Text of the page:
You might have noticed things have changed at Highland Park in the last couple of years. Since 2017, the Island distillery has spent a fair bit of time, and presumably money, popping a jaunty Viking helmet on everything it does. You see, things went from nice to Norse on the distillery’s Orkney home back in 800AD, when the Viking kingdoms of Denmark and Norway invaded and set up shop. Once you’ve seen how many puffins there are on Orkney, it is hard to pull yourself away, in fairness.
Classic expressions were given a makeover and some swanky new Scotch whisky ranges were introduced, such as the Viking Legend series, a collection of special-edition bottlings made to highlight the journey to Ragnarök, the battle at the end of the world (there’s a Brexit joke here that I’m too tired of it all to make). First, there was Valkyrie, a smoky, rich and aromatic bottling that was matured in predominantly European sherry seasoned oak, then Valknut, a woody, smoky and spicy expression aged in American sherry seasoned oak and crafted from Orkney’s tartan barley. Now the series has come to its conclusion with Valfather, the expression that’s got our attention this week.
It was named after Odin, the head honcho of Aesir (the other gods), as well as the god of wisdom, poetry, death, divination and magic in Norse mythology. You might alternatively know Odin as Thor’s dad from those Marvel films, but Highland Park is old school and honours the classic interpretation of the one-eyed deity. There’s no trace of Anthony Hopkins in Valfather’s distinctive packaging.
Instead, the inspiration was the ancient picture stones from Stora Hammars in Gotland, Sweden. The aesthetic once again features input from Danish designer Jim Lyngvild, who has enjoyed a long working partnership with Highland Park. It’s easy to see why the distillery went with him. Lyngvild can trace his family tree all the way back to the 8th century and boasts a Viking lineage that includes his 36th great grandfather Ragnvald Eysteinsson, the 1st Earl of the Orkney Islands. He also lives in a Viking-inspired castle which he designed himself in the Danish village of Faaborg. Some people have it all.
It’s certainly a beautiful bottle. But let’s face it – you’re more interested in what’s inside it. Valfather is like every other bottle from Highland Park in that it was bottled with no additional colouring. Where it differs is how peaty it is. Which is very. In fact, it’s Highland Park’s Most. Peated. Whisky. Ever. The considerable phenolic level was supposedly intended to mirror Odin’s power, which also presumably explains the 47% ABV strength. But this isn’t an overpowering smoke-bomb of a dram.
As fans of the distillery will know, peat on Orkney is unique. The 4,000-year-old supply, cut from Hobbister Moor just seven miles from the distillery, is completely woodless and filled with fragrant heather. It has a complex, floral and sweet profile, and is markedly different from peat sourced from Islay, for example. This means Valfather has plenty of pleasantly peaty notes, without tasting like it was plucked straight from an Orkney bog.
The expression also benefits from the experience of its creator, Highland Park whisky maker Gordon Motion, who used refill casks to mature the spirit. The marketing will tell you that this lighter style of whisky was chosen to reflect the ethereal and lighter feel of Valhalla, Odin’s hall, which is a nice story. But it’s clear that Motion was careful not to create an unbalanced, overbearing whisky. Using this type of cask meant less wood interaction and consequently less cask character to compete with all that extra peat.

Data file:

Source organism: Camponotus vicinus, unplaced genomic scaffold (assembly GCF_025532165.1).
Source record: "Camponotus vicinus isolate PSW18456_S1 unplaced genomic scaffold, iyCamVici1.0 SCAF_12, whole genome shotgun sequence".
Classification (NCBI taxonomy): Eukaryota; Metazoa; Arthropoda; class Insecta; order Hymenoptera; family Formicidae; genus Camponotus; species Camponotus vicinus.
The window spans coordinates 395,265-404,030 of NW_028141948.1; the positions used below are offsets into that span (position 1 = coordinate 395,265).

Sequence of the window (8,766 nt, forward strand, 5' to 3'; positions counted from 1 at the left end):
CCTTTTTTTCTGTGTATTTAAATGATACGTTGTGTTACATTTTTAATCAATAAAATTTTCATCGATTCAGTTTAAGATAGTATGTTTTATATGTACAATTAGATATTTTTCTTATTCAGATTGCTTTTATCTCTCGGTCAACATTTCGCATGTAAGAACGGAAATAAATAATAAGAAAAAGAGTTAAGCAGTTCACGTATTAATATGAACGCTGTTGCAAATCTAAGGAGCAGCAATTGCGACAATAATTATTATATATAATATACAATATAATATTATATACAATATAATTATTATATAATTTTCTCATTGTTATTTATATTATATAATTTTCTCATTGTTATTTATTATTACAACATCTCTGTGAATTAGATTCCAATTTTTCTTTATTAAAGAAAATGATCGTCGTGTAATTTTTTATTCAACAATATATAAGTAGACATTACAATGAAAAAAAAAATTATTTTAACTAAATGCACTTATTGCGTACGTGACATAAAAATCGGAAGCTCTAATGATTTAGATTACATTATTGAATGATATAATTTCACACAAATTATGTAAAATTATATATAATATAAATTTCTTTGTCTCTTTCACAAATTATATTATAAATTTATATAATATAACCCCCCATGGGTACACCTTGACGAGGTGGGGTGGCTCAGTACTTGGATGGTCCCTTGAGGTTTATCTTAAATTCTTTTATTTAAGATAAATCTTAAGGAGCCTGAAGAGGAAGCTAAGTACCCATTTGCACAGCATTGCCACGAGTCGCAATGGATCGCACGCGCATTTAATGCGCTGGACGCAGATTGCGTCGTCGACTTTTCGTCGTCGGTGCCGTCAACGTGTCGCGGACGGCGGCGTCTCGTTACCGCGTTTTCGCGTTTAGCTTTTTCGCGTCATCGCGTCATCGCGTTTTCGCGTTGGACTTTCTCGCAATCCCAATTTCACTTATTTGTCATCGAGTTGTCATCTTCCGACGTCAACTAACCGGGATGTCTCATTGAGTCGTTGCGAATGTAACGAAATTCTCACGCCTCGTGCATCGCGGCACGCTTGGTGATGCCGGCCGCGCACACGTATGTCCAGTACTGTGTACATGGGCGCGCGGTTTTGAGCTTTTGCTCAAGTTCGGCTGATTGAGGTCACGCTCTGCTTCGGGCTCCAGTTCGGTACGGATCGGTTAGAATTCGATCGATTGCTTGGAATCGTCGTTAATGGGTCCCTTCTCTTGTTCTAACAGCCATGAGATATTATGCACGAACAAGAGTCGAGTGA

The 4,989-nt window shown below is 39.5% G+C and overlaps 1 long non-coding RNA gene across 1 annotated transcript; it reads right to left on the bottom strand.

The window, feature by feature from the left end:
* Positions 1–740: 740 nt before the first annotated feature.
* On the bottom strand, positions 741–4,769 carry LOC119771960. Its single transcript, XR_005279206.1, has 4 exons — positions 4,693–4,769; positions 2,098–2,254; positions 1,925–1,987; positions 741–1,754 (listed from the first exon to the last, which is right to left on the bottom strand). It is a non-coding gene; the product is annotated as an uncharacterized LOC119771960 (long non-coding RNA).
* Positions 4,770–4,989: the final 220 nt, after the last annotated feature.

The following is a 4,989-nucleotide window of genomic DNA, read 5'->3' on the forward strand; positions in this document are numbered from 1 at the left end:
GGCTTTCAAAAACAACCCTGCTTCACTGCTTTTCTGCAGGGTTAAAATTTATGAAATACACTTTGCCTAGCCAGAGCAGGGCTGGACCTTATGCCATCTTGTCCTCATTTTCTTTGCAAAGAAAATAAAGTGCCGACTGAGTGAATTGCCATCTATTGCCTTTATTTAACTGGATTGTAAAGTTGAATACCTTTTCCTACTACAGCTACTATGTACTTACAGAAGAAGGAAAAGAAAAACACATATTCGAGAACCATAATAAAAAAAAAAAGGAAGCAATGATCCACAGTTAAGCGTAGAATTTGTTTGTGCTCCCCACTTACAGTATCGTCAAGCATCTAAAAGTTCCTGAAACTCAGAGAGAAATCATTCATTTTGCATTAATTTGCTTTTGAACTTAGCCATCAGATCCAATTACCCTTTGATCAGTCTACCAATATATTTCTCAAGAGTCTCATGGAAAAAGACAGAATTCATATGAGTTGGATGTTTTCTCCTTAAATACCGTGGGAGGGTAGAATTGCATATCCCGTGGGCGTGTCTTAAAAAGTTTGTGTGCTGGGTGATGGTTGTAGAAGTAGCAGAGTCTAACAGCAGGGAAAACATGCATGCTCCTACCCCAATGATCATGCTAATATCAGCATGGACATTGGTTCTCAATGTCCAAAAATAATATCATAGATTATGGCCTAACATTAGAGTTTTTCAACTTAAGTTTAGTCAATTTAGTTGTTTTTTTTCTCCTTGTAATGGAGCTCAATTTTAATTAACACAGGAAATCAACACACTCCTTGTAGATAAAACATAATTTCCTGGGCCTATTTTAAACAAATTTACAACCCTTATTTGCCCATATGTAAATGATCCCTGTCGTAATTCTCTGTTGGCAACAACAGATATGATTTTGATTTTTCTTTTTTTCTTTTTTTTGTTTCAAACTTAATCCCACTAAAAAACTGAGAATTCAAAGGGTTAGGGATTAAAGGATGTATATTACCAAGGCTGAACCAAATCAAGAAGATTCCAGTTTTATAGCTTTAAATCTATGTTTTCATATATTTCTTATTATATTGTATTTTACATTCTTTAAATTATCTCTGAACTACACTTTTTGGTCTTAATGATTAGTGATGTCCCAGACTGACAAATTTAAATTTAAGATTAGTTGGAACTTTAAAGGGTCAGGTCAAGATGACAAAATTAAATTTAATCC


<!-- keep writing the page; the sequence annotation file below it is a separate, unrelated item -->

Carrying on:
“Valfather and the whiskies in the Viking Legend series use more of our heavily peated malt, making the series more like cousins, rather than a brother or sister to the core range,” explained Motion. “Overall, this whisky is the richest and smokiest in taste profile compared to the rest of the series and our classic whiskies. As well as our hallmark aromatic peat smoke, it tastes of creamy vanilla, toasted cedar wood with a long floral aromatic finish offset by notes of crisp apple and sweet fragrant pear.”
So does it achieve the required balance? In a word, yes. In two words, hell yes. In three words… well, you get the idea. Valfather a fitting end to a stellar collection of whiskies. Swanky bottles and boxes along with stories about Viking legends might worry some that Highland Park’s focus is now marketing over quality. But the Viking Legend series has boasted some delightful drams, particularly Valkyrie and Valfather (sorry Valknut, it’s nothing personal) that go back to the distillery’s esteemed roots. A whisky of exceptional balance, the refill casks add depth, but not so much flavour that they dominate or distract. Distillery character is king here: vibrant orchard fruit and heathery smoke abound among the kind of hedonistic richness you’d expect from a whisky that honours a god.
If Valfather has caught your eye, then check out our full tasting notes below, as well as our recent chat on all things Highland Park with senior brand ambassador Martin Markvardsen.
Highland Park Valfather tasting note:
Nose: Robust, but refined smoke fills the nose initially followed by delicate vanilla, Conference pears, green apple skins and a heady, heavy floral richness. Underneath there’s cedarwood, honeycomb, spice from black pepper and nutmeg, as well as salted caramel before the heathery peat makes itself known. A sprightly sea breeze note emerges with time.
Palate: The palate is beautifully integrated. with layers of creamy vanilla, apricot yoghurt and a helping of crème brûlée that interplay with notes of incense burners, iron and salted almonds. Then there’s bitter orange marmalade, charred wood and dried earth among touches of cacao powder, toffee apples and smoked paprika.
Finish: Long and confident. The floral smoke lingers for an age but is offset by tropical fruit and black pepper.